First Published: July 2020
       This is an OutUK Archive Item and so some of the links and information may be out of date.
Amsterdam Pride is one of the biggest Gay Pride events in Europe that normally culmanates in a spectacular parade on the city's most famous canal, during the first weekend of August. Because of the worldwide Coronavirus Pandemic Amsterdam Pride is going virtual for 2020. There's a range of special TV programmes broadcast live and interactively via Pride TV. Live programs, music, documentaries and reports about the adapted festivities 24 hours a day. All made for and by the community.

PrideTV can not only be viewed on the Pride Amsterdam Website, but also on a special YouTube Channel, via their Pride app and nationally in the Netherlands on cable via Salto and OUTtv. Many of the programmes are in English or can be easily enjoyed without understanding Dutch.

Normally each year Pride Amsterdam is opened by the Pride Walk. It's staged to draw attention to the situation of LGBTI+ people in countries where homosexuality can lead to persecution or prosecution.

The Pride Walk is a showcase of the Amsterdam LGBTI+ community and normally starts at the Homomonument next to Westerkerk - the beautiful modern memorial which commemorates all gay men and lesbians who have been subjected to persecution because of their homosexuality.

In 2020 they've organised a Find the Flags Tour which can be walked as an alternative for the Pride Walk for the week leading up August 2nd. Visitors can walk independently from the Homomonument at the Westerkerk, past all kinds of places in Amsterdam that are important for the LGBTI+ community. Along the 5-kilometer route, all flags that are used by the pride community will hang out, starting with the giant 25-meter rainbow flag at the Westertoren.

At all points on the route, a QR code will be provided to explain the importance of the location and the relevance of the flag. The route, including a map and special pin, will be for sale at Pink point on the Westermarkt in front of the church next to the Homomonument.

Some of the Online programming includes a look back with participants at previous editions of the PrideWalk and Canal Parade and a talk about what participation has meant and brought to them. There's special features on the Find The Flags Tour and exhibition of the Flags of Shame on Dam Square. Flags of Shame is an open-air exhibition consisting of the flags of the 73 countries where homosexuality is a criminal offense.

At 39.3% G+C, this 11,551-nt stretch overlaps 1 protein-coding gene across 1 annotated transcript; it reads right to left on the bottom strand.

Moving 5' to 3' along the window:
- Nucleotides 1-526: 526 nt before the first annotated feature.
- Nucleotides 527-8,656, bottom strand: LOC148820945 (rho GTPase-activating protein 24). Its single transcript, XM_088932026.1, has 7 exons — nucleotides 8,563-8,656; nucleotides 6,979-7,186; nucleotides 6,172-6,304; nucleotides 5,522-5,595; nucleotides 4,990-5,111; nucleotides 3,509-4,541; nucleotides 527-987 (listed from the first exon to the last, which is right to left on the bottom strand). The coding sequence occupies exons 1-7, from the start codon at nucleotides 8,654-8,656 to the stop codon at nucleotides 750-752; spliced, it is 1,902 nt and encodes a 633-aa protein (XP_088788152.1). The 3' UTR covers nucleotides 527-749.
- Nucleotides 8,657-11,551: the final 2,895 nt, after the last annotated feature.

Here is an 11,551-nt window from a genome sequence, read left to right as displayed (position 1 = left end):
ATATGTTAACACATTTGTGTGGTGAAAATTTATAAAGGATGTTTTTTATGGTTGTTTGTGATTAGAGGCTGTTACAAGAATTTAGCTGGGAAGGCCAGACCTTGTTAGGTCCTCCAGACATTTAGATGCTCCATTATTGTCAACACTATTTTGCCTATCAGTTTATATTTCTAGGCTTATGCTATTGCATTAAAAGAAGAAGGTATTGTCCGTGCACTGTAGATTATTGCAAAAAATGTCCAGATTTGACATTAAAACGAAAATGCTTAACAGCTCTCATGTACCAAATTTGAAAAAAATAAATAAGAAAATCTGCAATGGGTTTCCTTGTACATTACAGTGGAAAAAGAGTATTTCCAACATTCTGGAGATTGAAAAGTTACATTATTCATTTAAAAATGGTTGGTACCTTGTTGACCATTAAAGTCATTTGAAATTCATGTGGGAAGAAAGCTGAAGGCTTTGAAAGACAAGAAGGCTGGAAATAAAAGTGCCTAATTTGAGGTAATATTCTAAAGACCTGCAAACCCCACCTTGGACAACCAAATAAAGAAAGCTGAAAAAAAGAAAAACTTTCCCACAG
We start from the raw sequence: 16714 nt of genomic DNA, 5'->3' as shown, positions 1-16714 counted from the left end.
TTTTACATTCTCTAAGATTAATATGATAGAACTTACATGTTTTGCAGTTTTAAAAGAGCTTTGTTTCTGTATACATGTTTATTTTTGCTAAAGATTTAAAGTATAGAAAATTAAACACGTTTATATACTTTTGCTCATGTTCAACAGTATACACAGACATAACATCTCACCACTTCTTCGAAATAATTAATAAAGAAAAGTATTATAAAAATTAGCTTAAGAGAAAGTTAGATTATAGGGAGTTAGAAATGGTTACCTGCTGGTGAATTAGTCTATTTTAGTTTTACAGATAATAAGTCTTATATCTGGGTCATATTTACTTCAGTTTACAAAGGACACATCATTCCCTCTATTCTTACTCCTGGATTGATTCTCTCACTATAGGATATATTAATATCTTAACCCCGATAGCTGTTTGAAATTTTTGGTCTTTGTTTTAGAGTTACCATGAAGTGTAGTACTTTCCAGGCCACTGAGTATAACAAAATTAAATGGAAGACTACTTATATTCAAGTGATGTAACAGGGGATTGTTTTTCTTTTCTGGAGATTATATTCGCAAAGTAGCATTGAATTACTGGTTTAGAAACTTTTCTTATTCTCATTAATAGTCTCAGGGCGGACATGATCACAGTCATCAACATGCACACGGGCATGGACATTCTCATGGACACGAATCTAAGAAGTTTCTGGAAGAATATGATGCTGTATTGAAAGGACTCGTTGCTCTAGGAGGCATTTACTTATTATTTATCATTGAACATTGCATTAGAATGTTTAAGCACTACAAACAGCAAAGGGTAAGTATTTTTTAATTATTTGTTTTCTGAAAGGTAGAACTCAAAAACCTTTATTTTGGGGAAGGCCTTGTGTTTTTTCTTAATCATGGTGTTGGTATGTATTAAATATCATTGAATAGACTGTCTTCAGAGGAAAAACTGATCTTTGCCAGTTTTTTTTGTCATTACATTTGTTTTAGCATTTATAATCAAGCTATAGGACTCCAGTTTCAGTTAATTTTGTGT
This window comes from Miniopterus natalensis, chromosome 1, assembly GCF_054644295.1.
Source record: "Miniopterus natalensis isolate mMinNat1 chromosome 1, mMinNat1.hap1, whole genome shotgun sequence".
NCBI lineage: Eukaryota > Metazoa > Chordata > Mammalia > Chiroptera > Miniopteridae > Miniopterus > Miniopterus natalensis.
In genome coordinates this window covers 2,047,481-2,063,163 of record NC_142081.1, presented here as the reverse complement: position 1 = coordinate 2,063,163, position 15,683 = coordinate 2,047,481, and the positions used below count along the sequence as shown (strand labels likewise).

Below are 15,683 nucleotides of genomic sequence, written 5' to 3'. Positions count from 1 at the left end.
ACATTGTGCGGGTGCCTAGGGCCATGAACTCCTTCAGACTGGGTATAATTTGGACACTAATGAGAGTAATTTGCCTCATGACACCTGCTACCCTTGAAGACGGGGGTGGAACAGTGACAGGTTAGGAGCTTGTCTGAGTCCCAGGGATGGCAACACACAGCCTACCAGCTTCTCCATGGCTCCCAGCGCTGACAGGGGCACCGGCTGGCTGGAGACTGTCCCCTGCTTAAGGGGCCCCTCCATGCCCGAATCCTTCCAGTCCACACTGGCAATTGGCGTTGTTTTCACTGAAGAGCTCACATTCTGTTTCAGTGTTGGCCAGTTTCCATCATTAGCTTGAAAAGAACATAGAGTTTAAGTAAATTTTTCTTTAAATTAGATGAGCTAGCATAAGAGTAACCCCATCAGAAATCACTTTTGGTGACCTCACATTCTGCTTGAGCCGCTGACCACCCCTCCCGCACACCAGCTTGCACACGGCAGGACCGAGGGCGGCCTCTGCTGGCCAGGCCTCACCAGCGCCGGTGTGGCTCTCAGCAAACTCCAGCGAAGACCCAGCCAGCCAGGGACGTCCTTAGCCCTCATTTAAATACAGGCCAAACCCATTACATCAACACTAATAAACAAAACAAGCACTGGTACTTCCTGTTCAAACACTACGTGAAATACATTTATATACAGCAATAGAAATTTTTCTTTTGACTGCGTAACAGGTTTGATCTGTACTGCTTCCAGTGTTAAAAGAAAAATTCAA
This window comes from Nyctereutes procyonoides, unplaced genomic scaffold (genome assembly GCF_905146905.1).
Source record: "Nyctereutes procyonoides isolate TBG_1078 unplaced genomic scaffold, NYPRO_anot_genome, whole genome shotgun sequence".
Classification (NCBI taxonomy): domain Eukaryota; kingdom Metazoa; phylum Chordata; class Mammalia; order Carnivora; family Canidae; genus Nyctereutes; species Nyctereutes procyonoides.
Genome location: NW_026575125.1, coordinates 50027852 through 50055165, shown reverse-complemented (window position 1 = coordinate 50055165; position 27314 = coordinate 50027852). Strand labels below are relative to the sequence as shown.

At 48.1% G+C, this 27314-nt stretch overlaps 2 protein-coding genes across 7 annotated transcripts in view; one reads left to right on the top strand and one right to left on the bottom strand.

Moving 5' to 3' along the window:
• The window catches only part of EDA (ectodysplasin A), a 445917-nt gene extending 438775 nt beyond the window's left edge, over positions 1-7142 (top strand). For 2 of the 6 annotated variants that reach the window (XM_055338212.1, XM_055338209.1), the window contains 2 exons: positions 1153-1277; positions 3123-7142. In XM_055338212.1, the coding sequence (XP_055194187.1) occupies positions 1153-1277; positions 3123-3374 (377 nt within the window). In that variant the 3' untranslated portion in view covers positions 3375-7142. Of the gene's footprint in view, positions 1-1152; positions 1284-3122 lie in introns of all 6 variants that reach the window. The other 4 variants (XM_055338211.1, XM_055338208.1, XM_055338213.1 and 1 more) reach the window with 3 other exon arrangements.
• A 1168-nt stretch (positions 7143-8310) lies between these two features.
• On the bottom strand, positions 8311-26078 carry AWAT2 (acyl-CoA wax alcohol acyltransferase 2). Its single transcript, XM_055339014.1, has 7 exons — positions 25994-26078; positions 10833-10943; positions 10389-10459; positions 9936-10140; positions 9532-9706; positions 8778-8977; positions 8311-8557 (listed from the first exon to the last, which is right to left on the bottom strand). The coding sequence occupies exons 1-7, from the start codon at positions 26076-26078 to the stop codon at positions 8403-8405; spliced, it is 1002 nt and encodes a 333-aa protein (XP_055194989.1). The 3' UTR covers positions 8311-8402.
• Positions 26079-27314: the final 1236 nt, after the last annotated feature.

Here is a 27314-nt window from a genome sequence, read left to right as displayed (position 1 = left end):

Throughout the week live programming will be provided by Amsterdam's Pride Committees and Pride Ambassadors with performers from all corners of the LGBTi+ community. Programs have also been provided by UNHCR, LGBT Asylum Support, the Human Rights College and the collaborating political parties.

The evenings are filled with beautiful LGBTI+ documentaries and films. Pride is of course not complete without a party and that is why they have included sets with 12 DJs with which you can build your own party at home.

On Sunday 2 August, the last day of Pride Week, they will close Amsterdam Pride in the evening in a traditional way with a repeat showing of one their best ever closing concerts - the great Human Rights concert of 2016.

It almost seems as if the popularity of David Bowie has grown enormously in recent years. 35 Artists have been inspired by the postmodern avant-garde artist, his music, his life and his striking personality. This exhibition in the GO Gallery shows 35 stories in the form of paintings, drawings, objects and photos about one of the important icons of our time. The exhibition can be seen from July 22 to August 29. The GO Gallery at Marnixsstraat 127 in Amsterdam is open from Wednesday to Saturday from 12:00 to 18:00.

Though Amsterdam has a worldwide reputation for being the gayest city in the world, even here intolerant conservative views occasionally rear their ugly head, but when they do the Dutch people react.

A year or two ago a City Councillor started a crusade against the screening of porn films in gay bars and backrooms, and a previous Mayor said he wanted to ban nudity on the annual Canal Parade. So in true Dutch style there's now just as many sex filled screens in bars and, normally when staged, there's even more nudity to enjoy on the Pride Parade. It's the attitude of a majority of the Dutch people and their encouragement and inclusion of the LGBTI+ community which makes The Netherlands and Amsterdam in particular such a great city to visit if you are gay.
Amsterdam Pride is run by a non-profit organisation committed to emancipation, social, legal and social equality and acceptance of gay men, bisexuals and lesbians, and also for those who do not want socially dominant gender roles or to conform (as masculine women, feminine men and queers) or assume a different physical gender identity throughout their lives (such as transgenders and transsexuals). They believe that to achieve visibility for diversity is particularly necessary. The primary objective of the Amsterdam Pride Foundation is to organise activities and events in a wide range of diverse public spaces.

Amsterdam Pride has to be one of the greatest Pride events around the World and this year you will have the opportunity to see it for yourself online. You can watch PrideTV on the Pride Amsterdam Website and on a special YouTube Channel.

Photos © Out Europe BV. All Rights Reserved.

Amsterdam Pride 2020 Website

Last Year's Amsterdam Pride Pictures

OutUK's OutGoing Travel Feature on Amsterdam


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